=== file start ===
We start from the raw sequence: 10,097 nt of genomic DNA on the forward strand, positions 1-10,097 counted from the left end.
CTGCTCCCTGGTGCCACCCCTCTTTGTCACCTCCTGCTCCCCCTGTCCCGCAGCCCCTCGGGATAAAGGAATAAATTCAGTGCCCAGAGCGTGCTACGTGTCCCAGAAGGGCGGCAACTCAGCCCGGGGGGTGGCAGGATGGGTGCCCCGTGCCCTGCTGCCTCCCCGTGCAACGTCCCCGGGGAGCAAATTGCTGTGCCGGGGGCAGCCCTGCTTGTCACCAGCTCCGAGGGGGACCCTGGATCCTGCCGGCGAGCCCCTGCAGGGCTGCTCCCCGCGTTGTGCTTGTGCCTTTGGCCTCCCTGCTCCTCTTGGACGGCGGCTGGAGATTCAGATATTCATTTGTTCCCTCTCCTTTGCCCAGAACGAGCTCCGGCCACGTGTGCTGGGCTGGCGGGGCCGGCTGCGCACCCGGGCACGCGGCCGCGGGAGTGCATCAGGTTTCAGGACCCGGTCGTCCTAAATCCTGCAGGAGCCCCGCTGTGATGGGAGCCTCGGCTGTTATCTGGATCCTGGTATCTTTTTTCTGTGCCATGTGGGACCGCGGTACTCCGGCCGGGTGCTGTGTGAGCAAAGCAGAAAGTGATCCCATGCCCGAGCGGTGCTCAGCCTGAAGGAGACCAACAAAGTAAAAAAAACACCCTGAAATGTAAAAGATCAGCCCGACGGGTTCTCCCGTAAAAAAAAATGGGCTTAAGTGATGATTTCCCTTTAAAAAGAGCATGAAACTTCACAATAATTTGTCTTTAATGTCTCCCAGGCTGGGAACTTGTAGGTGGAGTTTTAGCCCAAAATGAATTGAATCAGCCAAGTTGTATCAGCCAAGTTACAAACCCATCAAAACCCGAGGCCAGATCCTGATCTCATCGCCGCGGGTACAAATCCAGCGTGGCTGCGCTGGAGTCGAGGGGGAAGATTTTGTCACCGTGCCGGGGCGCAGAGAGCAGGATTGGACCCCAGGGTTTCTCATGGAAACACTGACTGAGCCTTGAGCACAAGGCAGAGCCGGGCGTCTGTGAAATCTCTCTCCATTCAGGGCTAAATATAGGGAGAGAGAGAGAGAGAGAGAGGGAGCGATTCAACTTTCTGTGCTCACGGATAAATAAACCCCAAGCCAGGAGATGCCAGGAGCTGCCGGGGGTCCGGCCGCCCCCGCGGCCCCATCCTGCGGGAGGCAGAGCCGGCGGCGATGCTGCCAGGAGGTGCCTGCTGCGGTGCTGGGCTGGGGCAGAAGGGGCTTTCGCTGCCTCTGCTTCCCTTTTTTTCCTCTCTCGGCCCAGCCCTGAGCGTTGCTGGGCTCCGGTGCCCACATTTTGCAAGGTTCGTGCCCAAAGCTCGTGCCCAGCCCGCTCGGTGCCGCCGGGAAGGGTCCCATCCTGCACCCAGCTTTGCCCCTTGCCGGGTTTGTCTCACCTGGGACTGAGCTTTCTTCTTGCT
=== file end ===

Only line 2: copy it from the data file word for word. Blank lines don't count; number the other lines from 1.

CTGCTCCCTGGTGCCACCCCTCTTTGTCACCTCCTGCTCCCCCTGTCCCGCAGCCCCTCGGGATAAAGGAATAAATTCAGTGCCCAGAGCGTGCTACGTGTCCCAGAAGGGCGGCAACTCAGCCCGGGGGGTGGCAGGATGGGTGCCCCGTGCCCTGCTGCCTCCCCGTGCAACGTCCCCGGGGAGCAAATTGCTGTGCCGGGGGCAGCCCTGCTTGTCACCAGCTCCGAGGGGGACCCTGGATCCTGCCGGCGAGCCCCTGCAGGGCTGCTCCCCGCGTTGTGCTTGTGCCTTTGGCCTCCCTGCTCCTCTTGGACGGCGGCTGGAGATTCAGATATTCATTTGTTCCCTCTCCTTTGCCCAGAACGAGCTCCGGCCACGTGTGCTGGGCTGGCGGGGCCGGCTGCGCACCCGGGCACGCGGCCGCGGGAGTGCATCAGGTTTCAGGACCCGGTCGTCCTAAATCCTGCAGGAGCCCCGCTGTGATGGGAGCCTCGGCTGTTATCTGGATCCTGGTATCTTTTTTCTGTGCCATGTGGGACCGCGGTACTCCGGCCGGGTGCTGTGTGAGCAAAGCAGAAAGTGATCCCATGCCCGAGCGGTGCTCAGCCTGAAGGAGACCAACAAAGTAAAAAAAACACCCTGAAATGTAAAAGATCAGCCCGACGGGTTCTCCCGTAAAAAAAAATGGGCTTAAGTGATGATTTCCCTTTAAAAAGAGCATGAAACTTCACAATAATTTGTCTTTAATGTCTCCCAGGCTGGGAACTTGTAGGTGGAGTTTTAGCCCAAAATGAATTGAATCAGCCAAGTTGTATCAGCCAAGTTACAAACCCATCAAAACCCGAGGCCAGATCCTGATCTCATCGCCGCGGGTACAAATCCAGCGTGGCTGCGCTGGAGTCGAGGGGGAAGATTTTGTCACCGTGCCGGGGCGCAGAGAGCAGGATTGGACCCCAGGGTTTCTCATGGAAACACTGACTGAGCCTTGAGCACAAGGCAGAGCCGGGCGTCTGTGAAATCTCTCTCCATTCAGGGCTAAATATAGGGAGAGAGAGAGAGAGAGAGAGGGAGCGATTCAACTTTCTGTGCTCACGGATAAATAAACCCCAAGCCAGGAGATGCCAGGAGCTGCCGGGGGTCCGGCCGCCCCCGCGGCCCCATCCTGCGGGAGGCAGAGCCGGCGGCGATGCTGCCAGGAGGTGCCTGCTGCGGTGCTGGGCTGGGGCAGAAGGGGCTTTCGCTGCCTCTGCTTCCCTTTTTTTCCTCTCTCGGCCCAGCCCTGAGCGTTGCTGGGCTCCGGTGCCCACATTTTGCAAGGTTCGTGCCCAAAGCTCGTGCCCAGCCCGCTCGGTGCCGCCGGGAAGGGTCCCATCCTGCACCCAGCTTTGCCCCTTGCCGGGTTTGTCTCACCTGGGACTGAGCTTTCTTCTTGCT